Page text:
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Depression Rates Highest In These 17 Jobs

depression rates

There are four things about a job that are likely to make it have high depression rates.

Bus drivers top the list of occupations with the highest depression rates.

They are closely followed by real estate agents and social workers.

What do these — and the other jobs with the highest rates of depression — have in common?

It’s dealing with the public, as the study’s authors explain:

“…service industries which require frequent or complex interactions with the public or clients are disproportionately represented…

This supports the theory that the stress of emotional labor could contribute to depression.”

High emotional labour refers to the idea of frequently having to manage your emotions in a job.

For example, imagine a flight attendant smiling and saying “Good morning” to the 465th passenger of the day.

Here is the full list of the 17 jobs with the highest depression rates:

  1. Transportation driver
  2. Estate agent
  3. Social worker
  4. Manufacturer
  5. Personal services
  6. Legal services
  7. Housekeeper
  8. Membership organisations
  9. Security and commodities brokers
  10. Printing and publishing
  11. Agricultural services
  12. Retail
  13. Electric, gas, and sanitary
  14. Special trade contractors
  15. Petroleum and coal
  16. General merchandise retail
  17. Auto repair

This is far from the first time that depression has been linked to people working in public transportation.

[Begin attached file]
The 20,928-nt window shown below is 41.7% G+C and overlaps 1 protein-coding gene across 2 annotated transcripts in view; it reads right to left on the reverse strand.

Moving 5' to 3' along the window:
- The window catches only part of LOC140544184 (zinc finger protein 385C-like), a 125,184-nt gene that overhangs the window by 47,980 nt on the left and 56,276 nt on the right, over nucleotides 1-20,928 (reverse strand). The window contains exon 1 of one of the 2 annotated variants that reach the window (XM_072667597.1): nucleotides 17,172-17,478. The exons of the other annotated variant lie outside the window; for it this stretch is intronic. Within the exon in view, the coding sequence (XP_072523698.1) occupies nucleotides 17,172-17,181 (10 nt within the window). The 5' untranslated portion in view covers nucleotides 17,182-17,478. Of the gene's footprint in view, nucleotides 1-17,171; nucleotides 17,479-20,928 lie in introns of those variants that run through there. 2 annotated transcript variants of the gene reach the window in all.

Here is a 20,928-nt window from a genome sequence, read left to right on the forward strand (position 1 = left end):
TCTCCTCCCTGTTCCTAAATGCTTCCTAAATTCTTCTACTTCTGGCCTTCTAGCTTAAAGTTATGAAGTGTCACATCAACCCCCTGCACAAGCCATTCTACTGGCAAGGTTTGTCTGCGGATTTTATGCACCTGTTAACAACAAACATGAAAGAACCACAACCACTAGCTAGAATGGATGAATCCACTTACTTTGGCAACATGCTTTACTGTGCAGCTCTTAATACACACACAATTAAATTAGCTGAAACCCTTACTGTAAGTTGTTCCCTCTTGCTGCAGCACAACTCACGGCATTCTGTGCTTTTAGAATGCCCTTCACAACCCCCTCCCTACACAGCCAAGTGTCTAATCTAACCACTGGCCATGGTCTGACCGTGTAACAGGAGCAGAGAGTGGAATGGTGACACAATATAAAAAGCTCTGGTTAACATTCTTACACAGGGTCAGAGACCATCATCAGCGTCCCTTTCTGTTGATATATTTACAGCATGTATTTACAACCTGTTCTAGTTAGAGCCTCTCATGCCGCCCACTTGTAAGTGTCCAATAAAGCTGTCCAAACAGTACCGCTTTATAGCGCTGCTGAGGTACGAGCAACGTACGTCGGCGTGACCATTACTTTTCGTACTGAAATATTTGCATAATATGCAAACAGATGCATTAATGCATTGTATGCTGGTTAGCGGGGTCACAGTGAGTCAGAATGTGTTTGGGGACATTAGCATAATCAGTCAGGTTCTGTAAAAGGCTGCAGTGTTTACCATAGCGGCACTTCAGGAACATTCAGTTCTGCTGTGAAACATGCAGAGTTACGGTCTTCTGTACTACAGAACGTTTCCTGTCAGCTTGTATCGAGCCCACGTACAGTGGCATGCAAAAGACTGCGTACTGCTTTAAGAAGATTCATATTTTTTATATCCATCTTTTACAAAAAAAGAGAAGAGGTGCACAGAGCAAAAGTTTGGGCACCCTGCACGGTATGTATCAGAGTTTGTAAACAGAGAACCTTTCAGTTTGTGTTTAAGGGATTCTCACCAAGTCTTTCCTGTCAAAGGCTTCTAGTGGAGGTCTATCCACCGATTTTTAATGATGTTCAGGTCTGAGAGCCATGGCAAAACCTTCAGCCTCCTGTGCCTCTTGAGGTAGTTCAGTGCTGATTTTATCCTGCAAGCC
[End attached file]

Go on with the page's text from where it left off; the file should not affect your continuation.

The authors explain:

“The highest depression rates were found for Local and Suburban Transit and Interurban Highway Passenger Transportation

This industry contains bus drivers who have frequently been observed to have elevated rates of heart disease, hypertension, or stroke, often attributed in part to work stress.”

More than just dealing with the public, though, it is too much interpersonal conflict that is linked to high depression rates:

“…industries with the highest depression…tended to be industries that, on the national level, had more interpersonal conflict and encounters with difficult people than industries with the lowest depression rates.”

The other major factors for depressing jobs:

  • Low levels of control over your work.
  • Little physical activity during work.
  • High levels of work/family conflict.
  • Much effort for little reward.

The study was published in the journal Social Psychiatry and Psychiatric Epidemiology (Wulsin et al., 2014).



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